I read your expansion right after I had read the Biblical account of Jesus preparing to return to Bethany to restore bodily life to Lazarus. In that account Jesus shared with his disciples (and us today) that “a man who walks by day will not stumble, for he sees by this world’s light. It is when he walks by night that he stumbles.” In the context of God’s revelations throughout the New Testament, my opinion is that Jesus was (is) in part teaching that God’s revelations provide the principles (the light) we need to address all life issues, including those addressed in your blog post. When God’s principles are followed, we (individually and as a society) will not stumble. When they are not followed, either intentionally or unintentionally, we stumble. This appeared to me to tie in with what I understand you were in part sharing in your expansion.

    It struck me that this Biblical teaching is in part evidenced by the life example experienced by Dr. Prager as noted in the observation he included in his article, in the link you provided. In that article, Dr. Prager in part wrote that “Not too long ago, some societies actually treated their elders as second-class citizens when it came to health care. During a trip to the Soviet Union in 1986, I was told that elderly patients in Soviet hospitals were badly neglected because they were felt to be nonproductive elements of society. I was also told how, in an Eastern European communist country, people lied about their ages when calling an ambulance because emergency services were not dispatched to older patients. …These extreme and repugnant examples of ageism should serve as dramatic reminders that age should not be used as the sole criterion for allocating health care resources.”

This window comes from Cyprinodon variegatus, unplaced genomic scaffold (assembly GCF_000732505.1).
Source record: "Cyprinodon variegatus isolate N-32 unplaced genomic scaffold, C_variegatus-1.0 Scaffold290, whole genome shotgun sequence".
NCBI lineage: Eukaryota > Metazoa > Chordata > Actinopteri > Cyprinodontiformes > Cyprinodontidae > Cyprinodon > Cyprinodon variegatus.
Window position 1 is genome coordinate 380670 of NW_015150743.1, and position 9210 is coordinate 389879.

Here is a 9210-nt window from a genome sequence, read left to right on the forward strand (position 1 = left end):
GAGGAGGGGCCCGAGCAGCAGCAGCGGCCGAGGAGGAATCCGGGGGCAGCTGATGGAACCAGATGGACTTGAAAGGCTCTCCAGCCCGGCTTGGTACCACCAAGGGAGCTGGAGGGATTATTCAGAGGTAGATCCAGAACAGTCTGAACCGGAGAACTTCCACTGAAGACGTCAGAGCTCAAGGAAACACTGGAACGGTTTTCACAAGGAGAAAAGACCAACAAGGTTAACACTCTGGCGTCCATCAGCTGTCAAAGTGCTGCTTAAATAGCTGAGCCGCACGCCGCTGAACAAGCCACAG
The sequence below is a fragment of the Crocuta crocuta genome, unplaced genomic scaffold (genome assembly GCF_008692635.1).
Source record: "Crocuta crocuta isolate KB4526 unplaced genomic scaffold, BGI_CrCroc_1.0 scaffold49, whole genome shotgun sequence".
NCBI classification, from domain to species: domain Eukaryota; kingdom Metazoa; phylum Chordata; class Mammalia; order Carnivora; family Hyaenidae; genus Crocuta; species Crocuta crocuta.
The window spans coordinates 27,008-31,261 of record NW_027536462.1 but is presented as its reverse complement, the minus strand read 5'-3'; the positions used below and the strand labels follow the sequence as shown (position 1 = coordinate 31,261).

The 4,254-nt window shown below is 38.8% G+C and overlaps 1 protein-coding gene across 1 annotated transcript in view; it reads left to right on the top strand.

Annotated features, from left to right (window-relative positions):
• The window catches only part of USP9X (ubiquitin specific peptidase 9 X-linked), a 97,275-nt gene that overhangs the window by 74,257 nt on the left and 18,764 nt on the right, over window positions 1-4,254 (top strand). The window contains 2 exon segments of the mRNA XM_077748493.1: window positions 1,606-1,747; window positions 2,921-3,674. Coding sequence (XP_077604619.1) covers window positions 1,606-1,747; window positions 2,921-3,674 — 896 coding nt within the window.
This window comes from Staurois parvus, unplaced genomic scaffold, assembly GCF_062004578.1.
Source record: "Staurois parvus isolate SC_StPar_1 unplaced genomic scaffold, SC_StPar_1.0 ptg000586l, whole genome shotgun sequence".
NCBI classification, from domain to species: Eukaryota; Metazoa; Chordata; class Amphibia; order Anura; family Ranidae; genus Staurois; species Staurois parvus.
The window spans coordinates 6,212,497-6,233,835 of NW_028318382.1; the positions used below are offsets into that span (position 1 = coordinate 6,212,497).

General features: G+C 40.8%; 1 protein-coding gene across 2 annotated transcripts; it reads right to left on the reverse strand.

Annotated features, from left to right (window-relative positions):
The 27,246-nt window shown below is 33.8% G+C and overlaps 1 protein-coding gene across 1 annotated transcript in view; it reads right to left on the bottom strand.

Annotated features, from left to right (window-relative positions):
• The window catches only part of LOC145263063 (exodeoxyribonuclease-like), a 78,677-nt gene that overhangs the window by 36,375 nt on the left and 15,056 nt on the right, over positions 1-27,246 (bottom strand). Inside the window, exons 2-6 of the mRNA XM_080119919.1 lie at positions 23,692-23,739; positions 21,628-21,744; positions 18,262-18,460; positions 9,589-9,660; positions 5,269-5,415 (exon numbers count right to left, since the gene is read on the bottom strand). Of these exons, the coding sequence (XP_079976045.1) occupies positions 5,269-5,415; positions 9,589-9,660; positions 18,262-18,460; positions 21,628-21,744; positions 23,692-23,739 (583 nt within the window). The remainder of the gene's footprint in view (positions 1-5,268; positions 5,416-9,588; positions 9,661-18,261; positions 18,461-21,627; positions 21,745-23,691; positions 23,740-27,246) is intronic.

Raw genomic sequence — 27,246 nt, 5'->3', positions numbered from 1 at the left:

Earlier this year I attended a professional meeting and in my conversations with two legal professionals from Canada I inquired regarding their respective opinions regarding their countries health care system. They both commented that daily non emergency care was very good, but when they needed high quality care, including surgery, they obtained it in the United States because they could not obtain the same quality of care in their country, either because it was not available, or if available, it could not be obtained in a timely manner, such as for cancer patients needing immediate treatment.

    It seemed to me that these end results, which by the way I have also observed in our current health care system, were in part the result of choices and decisions based on a non Biblical based world view where human life is a commodity that is no greater than the world in which it exists. I suggest these end results would be repugnant to a Biblical based foundation where human life is special, created by God in His image.

    I suggest that it is critical that if we as a society truly desire a humane culture, in the context of true humanity as God intended, as contrasted against humanism defined by those who have rejected God’s truths – and the real world such humanism creates, then we need to reject the non-Biblical principles (and leaders that are striving to impose them) and bring God’s light back to our culture and apply God’s life principles. We need these same Biblical principles to direct the ethical questions noted in your blog post.

    Please keep posting so that we (readers) can be further educated and challenged.

  • Roger